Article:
Respectfully, the cross being thrown in Cry For Blood is why I TOLD Between Dark And Dawn. I not only did my research, I had that book beside me the entire time I wrote it, and as Greg Rucka will tell you, I made myself a pest asking questions about it. Greg himself wrote and told me that he appreciated me being one of the few writers who acknowledged the events of Cry For Blood. Between Dark and Dawn takes place at a low point in Helena’s life where she is questioning all her choices. The whole purpose of the story was for her to regain her faith, which she speaks about in the very next arc.
It was meant to be a transition story between her symbolic gesture at the end of Cry For Blood, and her return to her faith in The Hero Hunters.
Not trying to negate your feelings, here, but I did do the research, I promise. ;)
I’m having difficulty unifying what you’ve said with what I’ve read. In order for someone to return to something, they first must leave it. When did Helena leave or turn away from her religion? When was this transition period? Last panel of CFB, Helena throws her cross in the water out of guilt and a feeling of unworthiness, after manipulating her uncle into killing Cassamento. That’s a far cry from denoucning her faith which is what’s projected in Between Dark and Dawn.
Not to mention, in the Batman Family mini-series written by John Moore, we are told Helena attends mass as part of her weekly routine. That story takes place after Cry For Blood but before Between Dark and Dawn. It means Helena never gave up her religion. More important, it shows Helena is very serious about her faith. It’s one of the reasons I’ve had a difficult time reconciling the Helena you wrote BD&D and your follow up arc where she plans to attend mass again.
I’ve had the opportunity myself to speak with Greg Rucka about Helena. He’s very cordial and helpful to his fans, so I’m not surprised to hear he’s just as gracious to his colleagues. Thanks for your insight and exchanging communication.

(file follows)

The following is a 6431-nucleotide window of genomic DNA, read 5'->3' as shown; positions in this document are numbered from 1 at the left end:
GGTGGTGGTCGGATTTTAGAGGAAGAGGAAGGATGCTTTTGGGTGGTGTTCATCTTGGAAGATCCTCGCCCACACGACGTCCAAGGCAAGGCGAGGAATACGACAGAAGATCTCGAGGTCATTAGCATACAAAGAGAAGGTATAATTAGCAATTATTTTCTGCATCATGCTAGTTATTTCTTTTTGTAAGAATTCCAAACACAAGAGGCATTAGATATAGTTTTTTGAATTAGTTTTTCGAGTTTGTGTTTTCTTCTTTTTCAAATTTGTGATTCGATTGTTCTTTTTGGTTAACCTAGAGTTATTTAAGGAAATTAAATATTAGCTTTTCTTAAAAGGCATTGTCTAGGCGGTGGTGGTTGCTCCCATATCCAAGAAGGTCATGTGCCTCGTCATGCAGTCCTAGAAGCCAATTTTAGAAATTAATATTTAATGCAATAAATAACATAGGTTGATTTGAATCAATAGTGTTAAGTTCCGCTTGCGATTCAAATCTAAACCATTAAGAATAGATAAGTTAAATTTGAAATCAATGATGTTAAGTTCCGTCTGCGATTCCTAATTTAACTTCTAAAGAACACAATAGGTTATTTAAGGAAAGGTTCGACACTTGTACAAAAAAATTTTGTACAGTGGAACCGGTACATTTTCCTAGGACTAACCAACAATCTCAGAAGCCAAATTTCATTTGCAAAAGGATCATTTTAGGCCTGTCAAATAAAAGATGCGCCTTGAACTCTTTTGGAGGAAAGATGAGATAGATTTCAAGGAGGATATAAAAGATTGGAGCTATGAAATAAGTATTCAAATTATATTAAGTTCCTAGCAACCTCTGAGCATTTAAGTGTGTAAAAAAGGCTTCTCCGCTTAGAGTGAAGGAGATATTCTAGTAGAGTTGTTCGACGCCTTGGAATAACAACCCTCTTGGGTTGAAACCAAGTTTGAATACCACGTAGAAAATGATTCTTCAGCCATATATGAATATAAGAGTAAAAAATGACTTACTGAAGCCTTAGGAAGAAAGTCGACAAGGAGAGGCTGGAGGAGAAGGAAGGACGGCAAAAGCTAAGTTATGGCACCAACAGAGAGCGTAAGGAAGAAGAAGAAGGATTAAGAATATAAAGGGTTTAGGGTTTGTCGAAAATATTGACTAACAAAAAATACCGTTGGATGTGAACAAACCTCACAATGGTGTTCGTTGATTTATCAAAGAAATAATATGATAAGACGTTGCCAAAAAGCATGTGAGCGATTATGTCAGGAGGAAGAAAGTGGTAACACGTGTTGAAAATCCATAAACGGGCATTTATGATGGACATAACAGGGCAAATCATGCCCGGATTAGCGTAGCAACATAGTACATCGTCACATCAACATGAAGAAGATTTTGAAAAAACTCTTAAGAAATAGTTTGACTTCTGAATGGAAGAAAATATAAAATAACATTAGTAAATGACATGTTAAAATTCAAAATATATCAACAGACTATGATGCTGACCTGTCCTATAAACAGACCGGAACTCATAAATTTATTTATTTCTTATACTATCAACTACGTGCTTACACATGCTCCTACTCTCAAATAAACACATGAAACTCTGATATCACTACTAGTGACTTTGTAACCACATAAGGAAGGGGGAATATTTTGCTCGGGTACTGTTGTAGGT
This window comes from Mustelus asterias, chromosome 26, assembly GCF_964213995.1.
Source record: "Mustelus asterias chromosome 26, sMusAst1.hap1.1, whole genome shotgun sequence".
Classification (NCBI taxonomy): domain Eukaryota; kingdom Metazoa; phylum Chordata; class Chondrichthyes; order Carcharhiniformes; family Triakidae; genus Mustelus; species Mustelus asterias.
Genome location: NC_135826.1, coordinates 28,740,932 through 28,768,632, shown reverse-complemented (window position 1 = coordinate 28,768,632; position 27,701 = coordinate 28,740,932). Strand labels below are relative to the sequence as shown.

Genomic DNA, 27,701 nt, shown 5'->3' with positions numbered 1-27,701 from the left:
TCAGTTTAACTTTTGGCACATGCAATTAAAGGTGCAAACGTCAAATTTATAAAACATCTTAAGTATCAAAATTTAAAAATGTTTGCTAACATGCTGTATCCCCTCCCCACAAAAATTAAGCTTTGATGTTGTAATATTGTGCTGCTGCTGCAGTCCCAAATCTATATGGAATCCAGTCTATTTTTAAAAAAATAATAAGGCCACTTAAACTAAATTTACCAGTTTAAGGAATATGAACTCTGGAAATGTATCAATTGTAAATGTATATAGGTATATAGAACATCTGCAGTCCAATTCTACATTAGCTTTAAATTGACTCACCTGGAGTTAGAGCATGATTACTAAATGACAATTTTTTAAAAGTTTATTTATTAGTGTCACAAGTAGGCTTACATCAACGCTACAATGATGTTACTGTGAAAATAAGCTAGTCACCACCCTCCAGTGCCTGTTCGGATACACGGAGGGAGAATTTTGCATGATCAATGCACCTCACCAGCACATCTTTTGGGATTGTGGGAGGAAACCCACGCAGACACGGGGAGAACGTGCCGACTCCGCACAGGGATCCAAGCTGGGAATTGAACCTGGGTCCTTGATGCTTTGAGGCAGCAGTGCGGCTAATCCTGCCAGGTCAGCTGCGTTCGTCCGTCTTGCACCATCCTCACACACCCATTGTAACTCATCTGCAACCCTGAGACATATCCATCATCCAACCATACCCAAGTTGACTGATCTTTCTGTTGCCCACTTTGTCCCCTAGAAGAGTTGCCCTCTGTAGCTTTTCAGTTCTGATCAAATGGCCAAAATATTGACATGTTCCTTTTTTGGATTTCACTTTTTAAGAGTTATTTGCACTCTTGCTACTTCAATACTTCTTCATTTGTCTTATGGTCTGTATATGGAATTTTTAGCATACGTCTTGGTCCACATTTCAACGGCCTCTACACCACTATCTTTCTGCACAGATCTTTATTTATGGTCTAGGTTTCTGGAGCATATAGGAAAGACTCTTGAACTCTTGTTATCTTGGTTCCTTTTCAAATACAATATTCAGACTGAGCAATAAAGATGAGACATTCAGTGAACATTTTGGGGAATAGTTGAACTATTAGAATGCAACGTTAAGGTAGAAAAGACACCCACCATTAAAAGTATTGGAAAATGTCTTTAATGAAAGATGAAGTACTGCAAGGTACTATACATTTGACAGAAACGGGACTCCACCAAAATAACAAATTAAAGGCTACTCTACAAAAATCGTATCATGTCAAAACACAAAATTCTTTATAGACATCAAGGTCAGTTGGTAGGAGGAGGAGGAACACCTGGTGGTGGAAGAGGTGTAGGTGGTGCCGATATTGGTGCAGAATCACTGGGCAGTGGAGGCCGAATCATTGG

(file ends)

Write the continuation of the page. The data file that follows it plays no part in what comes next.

I don’t like it when writers don’t do their research or ignore previous continuity simply to push their own interpretation of a character, especially when what they are changing is so fundamental to a character. I also don’t like when characters are striped of what makes them interesting and sets them apart from their peers in an attempt to laud another character(s). I always feel nudged in a quandary when reading Gail Simone’s Birds of Prey: Between Dark and Dawn. On one hand, excitement, Helena gets to go on a solo mission and earn her place on the team. Ass kicking is sure to abound. On the other, dismay, devout, mass attending Helena all of a sudden doesn’t only have problems with the church; she’s no longer a believer. Talk about a sucker punch.
Comic book characters personal struggles many times mirror our own real-life struggles. Religion can be intimidating whether you’re a believer or not. Maybe writers and readers get scarred or turned off by pious characters. It presumes a character must be perfect or they’re hypocritical. It shouldn’t as Helena proves daily in her quest for truth and justice. Her conscious clashes with her faith, and her faith is in contradiction with her life choices. It shouldn’t because like in real life, whether you are a believer or not, we all strive to better ourselves and fall short. We set personal behavioral standards that we don’t always meet with approval. We fall down but we get up.
What I know for fact is Helena’s faith is sincere as is her struggle with it. It’s heavy and emotional. It’s seeking revenge against the man who ordered the hit that annihilated your entire family, making you the last of the Bertinelli’s, hunting and killing him. Instead of relief, you’re stricken with guilt and mourn your victim. It’s setting up mob members who contributed to the murder of your father, mother, and brother. Instead of reveling in your victory, you throw away your cross, a symbol of your faith, not because you’re walking away from your belief, but because you feel unworthy to bear the yoke.
Whether you’re a believer or not infusing religious ideology into a comic book character isn’t easy to write or master. Exploring a character’s faith and religion should be approached with respect, subtlety, and thoughtfulness. Not done away with because it’s complicated or the easy way out. Whenever I revisit Huntress story in Between Dark and Dawn it’s always a mixed bag of emotions.